The Obama administration just tightened the law that says insurance companies must cover all types of contraceptives.
Following recent reports that many women still pay for birth control methods that should be covered by insurers under the Affordable Care Act, the government just released a new document clarifying and tightening the law.
“Insurance companies have been breaking the law and today the Obama administration underscored that it will not tolerate these violations,” Gretchen Borchelt, National Women’s Law Center vice president for health and reproductive rights, said in a statement. “It is past time for insurers to adhere to the law and stop telling women that their chosen method isn’t covered or that they must pay for it.”
Whereas previous government FAQs about Obamacare were not as clear about the types of birth control covered under the law, the new guidance includes an explicit list—printed below—of all the contraceptive methods insurers must cover.
Until now many women, including one MONEY staffer, have found that insurers have been able to skirt the law by lumping together certain categories of contraceptives and charging expensive co-pays on all but a small number of methods. Since the previous language was vague, insurance companies have been able to deny coverage of brand name contraceptives—even when an equivalent generic is not available.
In particular, the new rules are especially good news for those who use IUDs, patches, and vaginal rings, since those are the birth control methods that women have had the most trouble getting covered, according to a recent study by the NWLC.
If your insurer is still making you pay out of pocket for your preferred method of birth control—and a generic substitute is not available to or appropriate for you because of, say, side effects—you should fight back by first talking to your doctor, who could advocate for you to your insurer.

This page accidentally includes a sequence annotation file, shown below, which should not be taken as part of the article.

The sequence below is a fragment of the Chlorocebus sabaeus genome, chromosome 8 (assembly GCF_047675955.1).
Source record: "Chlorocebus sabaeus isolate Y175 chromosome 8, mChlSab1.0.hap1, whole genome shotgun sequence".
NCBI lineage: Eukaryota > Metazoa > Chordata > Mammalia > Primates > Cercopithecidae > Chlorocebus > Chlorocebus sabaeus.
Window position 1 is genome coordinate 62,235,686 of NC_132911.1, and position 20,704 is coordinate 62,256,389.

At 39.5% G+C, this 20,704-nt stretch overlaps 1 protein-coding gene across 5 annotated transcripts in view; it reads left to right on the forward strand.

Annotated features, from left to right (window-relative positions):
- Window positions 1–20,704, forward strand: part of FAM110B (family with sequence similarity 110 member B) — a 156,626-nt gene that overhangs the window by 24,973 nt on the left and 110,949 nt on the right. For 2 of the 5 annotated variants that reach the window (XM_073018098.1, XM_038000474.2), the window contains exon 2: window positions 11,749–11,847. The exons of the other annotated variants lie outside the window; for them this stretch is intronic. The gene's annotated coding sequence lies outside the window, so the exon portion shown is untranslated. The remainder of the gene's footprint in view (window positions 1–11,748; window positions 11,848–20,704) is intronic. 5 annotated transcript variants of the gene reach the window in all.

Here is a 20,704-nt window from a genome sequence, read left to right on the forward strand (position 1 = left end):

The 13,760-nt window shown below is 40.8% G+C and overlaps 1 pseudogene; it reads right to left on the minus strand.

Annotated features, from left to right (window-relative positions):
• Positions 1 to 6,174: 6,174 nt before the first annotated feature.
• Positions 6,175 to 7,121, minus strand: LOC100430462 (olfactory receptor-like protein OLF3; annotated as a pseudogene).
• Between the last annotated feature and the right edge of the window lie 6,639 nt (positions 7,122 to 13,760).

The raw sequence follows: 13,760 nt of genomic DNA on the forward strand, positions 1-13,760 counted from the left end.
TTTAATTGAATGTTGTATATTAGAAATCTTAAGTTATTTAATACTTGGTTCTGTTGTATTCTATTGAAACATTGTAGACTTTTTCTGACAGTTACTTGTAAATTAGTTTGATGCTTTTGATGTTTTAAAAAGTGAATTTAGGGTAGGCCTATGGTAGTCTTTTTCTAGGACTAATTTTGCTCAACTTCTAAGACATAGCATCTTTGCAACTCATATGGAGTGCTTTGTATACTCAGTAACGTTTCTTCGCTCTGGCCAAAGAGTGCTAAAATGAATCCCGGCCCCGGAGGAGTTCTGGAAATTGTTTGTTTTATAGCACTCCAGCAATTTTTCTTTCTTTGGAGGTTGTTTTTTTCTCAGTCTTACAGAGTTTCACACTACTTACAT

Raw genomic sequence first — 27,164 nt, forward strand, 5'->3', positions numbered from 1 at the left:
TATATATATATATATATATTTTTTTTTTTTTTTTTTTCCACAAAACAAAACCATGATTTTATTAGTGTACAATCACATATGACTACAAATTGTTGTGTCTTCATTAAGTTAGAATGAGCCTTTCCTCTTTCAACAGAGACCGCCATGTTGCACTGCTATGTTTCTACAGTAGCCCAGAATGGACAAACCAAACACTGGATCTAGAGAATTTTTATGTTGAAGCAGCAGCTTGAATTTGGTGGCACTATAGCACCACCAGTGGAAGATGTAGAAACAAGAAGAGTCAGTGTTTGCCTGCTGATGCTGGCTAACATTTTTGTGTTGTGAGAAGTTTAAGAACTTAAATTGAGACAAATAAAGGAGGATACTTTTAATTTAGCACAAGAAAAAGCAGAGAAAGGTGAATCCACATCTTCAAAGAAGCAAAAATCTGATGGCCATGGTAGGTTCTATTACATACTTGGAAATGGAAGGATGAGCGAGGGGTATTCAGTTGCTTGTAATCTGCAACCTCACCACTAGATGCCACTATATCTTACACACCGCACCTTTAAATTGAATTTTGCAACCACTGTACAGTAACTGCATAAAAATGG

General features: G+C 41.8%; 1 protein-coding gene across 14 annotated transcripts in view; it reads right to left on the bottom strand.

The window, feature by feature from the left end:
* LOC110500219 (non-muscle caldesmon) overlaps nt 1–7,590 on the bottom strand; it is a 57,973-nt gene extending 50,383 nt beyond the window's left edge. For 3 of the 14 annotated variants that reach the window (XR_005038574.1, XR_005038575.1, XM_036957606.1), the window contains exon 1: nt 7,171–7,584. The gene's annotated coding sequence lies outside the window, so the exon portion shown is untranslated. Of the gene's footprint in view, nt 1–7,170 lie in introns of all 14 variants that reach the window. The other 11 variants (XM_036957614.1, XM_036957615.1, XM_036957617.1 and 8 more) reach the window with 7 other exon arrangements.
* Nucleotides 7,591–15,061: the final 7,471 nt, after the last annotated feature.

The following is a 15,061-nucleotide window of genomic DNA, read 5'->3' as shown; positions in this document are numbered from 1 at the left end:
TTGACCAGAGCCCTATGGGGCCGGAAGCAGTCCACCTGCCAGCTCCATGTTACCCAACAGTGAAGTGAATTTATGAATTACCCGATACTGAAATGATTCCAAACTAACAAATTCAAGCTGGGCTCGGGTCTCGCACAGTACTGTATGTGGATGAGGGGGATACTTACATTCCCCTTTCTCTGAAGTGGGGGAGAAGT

This should be especially effective since the rules make it clear that doctors get the final say over whether a particular birth control method is medically necessary.
According to the new statement: “If an individual’s attending provider recommends a particular service or FDA-approved item based on … medical necessity … the plan or issuer must cover that service or item without cost sharing. The plan or issuer must defer to the determination of the attending provider. Medical necessity may include considerations such as severity of side effects, differences in permanence and reversibility of contraceptives, and ability to adhere to the appropriate use of the item or service.”
Here is the list of contraceptive methods that are now fully covered. Insurers must cover at least one type of birth control in each of these 18 categories:
(1) sterilization surgery for women
(2) surgical sterilization implant for women
(3) implantable rod
(4) IUD copper
(5) IUD with progestin
(7) oral contraceptives (combined pill)
(8) oral contraceptives (progestin only)
(9) oral contraceptives extended/continuous use
(11) vaginal contraceptive ring
(14) cervical cap
(15) female condom
(17) emergency contraception (Plan B/Plan B One Step/Next Choice)
(18) emergency contraception (Ella)
The new government statement also clarifies that insurers must cover preventive services for transgender people when such services are medically appropriate, anesthesia services during preventive colonoscopies, and preventive screening for mutations in the BRCA-1 or BRCA-2 gene.